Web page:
Verticals/The Boardroom

CIOs at risk of becoming obsolete

The Boardroom Ben Sullivan

10:09, May 29 2014


Shift of focus from operational maintenance required.

CIOs need to ensure they prioritise business strategy over operational maintenance or else run the risk of becoming 'obsolete' a report has claimed.

CIOs must also look to play a leading role in driving business growth and innovation by recommending and deploying new technologies - as opposed to managing legacy IT systems - if their roles are to remain relevant.

Neil Cross, MD at Advanced 365, which carried out the report, said: "The report indicates that between forty and fifty percent of CIOs have yet to move beyond researching innovation-driving technologies such as mobile, the cloud and social media - and this is particularly worrying."

"CIOs need to work harder to meet the dual challenges of recommending technologies aligned to business strategy while continuing to ensure the smooth running of infrastructure and systems."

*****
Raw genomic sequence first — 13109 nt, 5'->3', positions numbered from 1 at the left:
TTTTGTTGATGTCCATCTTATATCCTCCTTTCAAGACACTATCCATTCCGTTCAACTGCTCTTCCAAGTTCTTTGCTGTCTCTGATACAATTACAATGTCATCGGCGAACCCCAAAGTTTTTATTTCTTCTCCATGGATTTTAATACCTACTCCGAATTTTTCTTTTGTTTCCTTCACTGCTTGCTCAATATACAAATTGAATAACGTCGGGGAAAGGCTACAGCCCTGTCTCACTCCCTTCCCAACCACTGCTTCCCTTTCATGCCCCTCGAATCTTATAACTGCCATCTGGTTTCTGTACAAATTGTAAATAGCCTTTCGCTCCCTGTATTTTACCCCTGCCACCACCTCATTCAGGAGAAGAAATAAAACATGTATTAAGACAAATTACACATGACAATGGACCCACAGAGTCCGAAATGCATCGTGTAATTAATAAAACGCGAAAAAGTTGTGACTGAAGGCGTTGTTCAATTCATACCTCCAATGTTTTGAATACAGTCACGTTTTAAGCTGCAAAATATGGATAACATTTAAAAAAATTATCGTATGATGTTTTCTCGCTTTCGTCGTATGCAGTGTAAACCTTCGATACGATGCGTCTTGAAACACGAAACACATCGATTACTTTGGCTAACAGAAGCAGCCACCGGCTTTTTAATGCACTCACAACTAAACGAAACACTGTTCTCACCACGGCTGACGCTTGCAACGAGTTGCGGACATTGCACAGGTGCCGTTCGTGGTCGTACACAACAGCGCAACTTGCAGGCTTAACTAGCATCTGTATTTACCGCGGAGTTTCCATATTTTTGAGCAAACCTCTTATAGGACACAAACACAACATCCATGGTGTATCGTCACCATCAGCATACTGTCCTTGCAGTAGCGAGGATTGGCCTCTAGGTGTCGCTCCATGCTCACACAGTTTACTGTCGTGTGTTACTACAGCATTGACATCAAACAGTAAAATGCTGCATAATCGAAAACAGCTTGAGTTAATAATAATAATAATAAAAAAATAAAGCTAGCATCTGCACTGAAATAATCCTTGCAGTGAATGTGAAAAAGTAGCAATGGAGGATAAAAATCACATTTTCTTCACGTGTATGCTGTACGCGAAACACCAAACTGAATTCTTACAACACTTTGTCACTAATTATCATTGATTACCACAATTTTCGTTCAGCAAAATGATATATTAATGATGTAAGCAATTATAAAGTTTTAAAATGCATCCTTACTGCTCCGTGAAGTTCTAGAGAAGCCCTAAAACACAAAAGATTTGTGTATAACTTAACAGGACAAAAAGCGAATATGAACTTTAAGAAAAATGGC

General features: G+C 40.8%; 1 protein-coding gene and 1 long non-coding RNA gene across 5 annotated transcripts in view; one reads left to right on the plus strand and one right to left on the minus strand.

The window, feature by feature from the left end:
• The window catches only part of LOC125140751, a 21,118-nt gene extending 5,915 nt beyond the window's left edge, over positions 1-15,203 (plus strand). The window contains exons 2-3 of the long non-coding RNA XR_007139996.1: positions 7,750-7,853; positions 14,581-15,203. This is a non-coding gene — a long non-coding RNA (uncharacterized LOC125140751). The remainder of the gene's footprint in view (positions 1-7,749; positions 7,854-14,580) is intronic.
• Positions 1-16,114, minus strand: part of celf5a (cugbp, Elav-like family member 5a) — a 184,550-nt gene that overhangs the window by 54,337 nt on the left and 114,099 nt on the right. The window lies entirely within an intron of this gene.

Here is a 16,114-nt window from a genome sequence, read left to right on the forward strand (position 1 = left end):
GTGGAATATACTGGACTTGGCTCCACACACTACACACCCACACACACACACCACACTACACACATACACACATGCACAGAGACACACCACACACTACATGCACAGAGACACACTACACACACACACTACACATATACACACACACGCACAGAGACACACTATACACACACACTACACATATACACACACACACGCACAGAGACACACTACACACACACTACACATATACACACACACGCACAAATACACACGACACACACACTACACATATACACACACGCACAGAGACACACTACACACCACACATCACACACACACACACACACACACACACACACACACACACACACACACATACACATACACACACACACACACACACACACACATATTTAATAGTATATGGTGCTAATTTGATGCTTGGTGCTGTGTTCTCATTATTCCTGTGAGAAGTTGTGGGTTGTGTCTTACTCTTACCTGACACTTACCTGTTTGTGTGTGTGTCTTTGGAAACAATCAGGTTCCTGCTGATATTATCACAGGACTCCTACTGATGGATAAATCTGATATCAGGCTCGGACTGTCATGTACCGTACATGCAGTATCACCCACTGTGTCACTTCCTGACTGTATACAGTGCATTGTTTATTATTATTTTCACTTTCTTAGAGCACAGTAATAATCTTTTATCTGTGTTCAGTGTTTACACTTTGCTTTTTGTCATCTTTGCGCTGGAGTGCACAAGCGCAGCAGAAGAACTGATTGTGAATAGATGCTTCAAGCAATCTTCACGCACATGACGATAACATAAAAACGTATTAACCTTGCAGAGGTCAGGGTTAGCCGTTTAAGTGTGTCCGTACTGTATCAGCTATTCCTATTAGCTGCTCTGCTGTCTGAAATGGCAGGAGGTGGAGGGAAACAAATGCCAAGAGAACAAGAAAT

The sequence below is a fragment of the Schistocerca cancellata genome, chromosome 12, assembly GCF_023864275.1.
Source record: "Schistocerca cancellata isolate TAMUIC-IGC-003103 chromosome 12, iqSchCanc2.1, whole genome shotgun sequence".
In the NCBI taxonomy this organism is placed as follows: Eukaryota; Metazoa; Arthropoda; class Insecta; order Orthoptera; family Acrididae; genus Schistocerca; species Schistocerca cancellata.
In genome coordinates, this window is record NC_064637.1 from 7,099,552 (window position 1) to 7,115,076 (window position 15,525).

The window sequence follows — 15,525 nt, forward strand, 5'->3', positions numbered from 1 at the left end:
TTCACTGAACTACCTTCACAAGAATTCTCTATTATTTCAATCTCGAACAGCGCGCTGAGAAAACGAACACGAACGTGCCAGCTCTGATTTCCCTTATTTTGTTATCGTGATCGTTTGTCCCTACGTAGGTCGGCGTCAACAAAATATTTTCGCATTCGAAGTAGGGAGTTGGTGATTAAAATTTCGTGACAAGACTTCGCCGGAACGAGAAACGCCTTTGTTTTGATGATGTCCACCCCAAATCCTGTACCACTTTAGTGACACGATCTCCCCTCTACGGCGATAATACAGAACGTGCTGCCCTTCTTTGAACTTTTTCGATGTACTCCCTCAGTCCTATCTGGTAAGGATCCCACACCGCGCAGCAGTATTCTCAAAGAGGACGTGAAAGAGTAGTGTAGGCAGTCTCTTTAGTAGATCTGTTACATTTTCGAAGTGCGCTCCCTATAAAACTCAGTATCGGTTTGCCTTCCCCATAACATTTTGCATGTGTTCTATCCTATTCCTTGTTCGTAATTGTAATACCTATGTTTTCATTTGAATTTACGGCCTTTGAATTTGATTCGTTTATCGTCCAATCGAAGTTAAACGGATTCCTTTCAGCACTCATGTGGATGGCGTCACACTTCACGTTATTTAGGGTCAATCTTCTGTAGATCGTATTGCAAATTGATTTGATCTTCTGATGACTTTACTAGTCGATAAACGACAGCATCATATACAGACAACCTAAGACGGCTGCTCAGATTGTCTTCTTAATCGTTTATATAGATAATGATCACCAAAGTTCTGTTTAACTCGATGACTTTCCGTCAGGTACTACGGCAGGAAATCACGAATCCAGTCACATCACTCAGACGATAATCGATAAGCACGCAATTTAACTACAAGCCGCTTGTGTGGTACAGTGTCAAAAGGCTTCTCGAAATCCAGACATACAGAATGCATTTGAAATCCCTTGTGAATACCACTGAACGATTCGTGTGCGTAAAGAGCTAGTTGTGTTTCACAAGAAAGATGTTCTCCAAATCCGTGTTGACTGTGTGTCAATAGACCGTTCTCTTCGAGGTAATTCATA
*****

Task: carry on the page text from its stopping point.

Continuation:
The report includes the results of a survey of 382 IT and non-IT business professionals.

When asked if IT is primarily a maintenance function as opposed to an innovation engine, 39% of IT professionals agreed, over half of non-IT professionals also agreed.

Cross said: "If CIOs can re-establish themselves as expert advisers to the board, trusted to make IT recommendations that are closely mapped to business strategy then the perception of IT will almost certainly change for the better. We work closely with CIOs and their teams to help them meet their strategic and operational goals and ensure that IT projects provide a tangible return on investment."

The report concludes that the CIO needs to function as a manager, modernising systems via migration to the cloud; a leader, who finds new ways to use collaboration technologies to connect people; and an entrepreneur, who can integrate technology with strategy to provide tangible business benefits.

Here are CBR's 5 ways to be a cutting-edge CIO.


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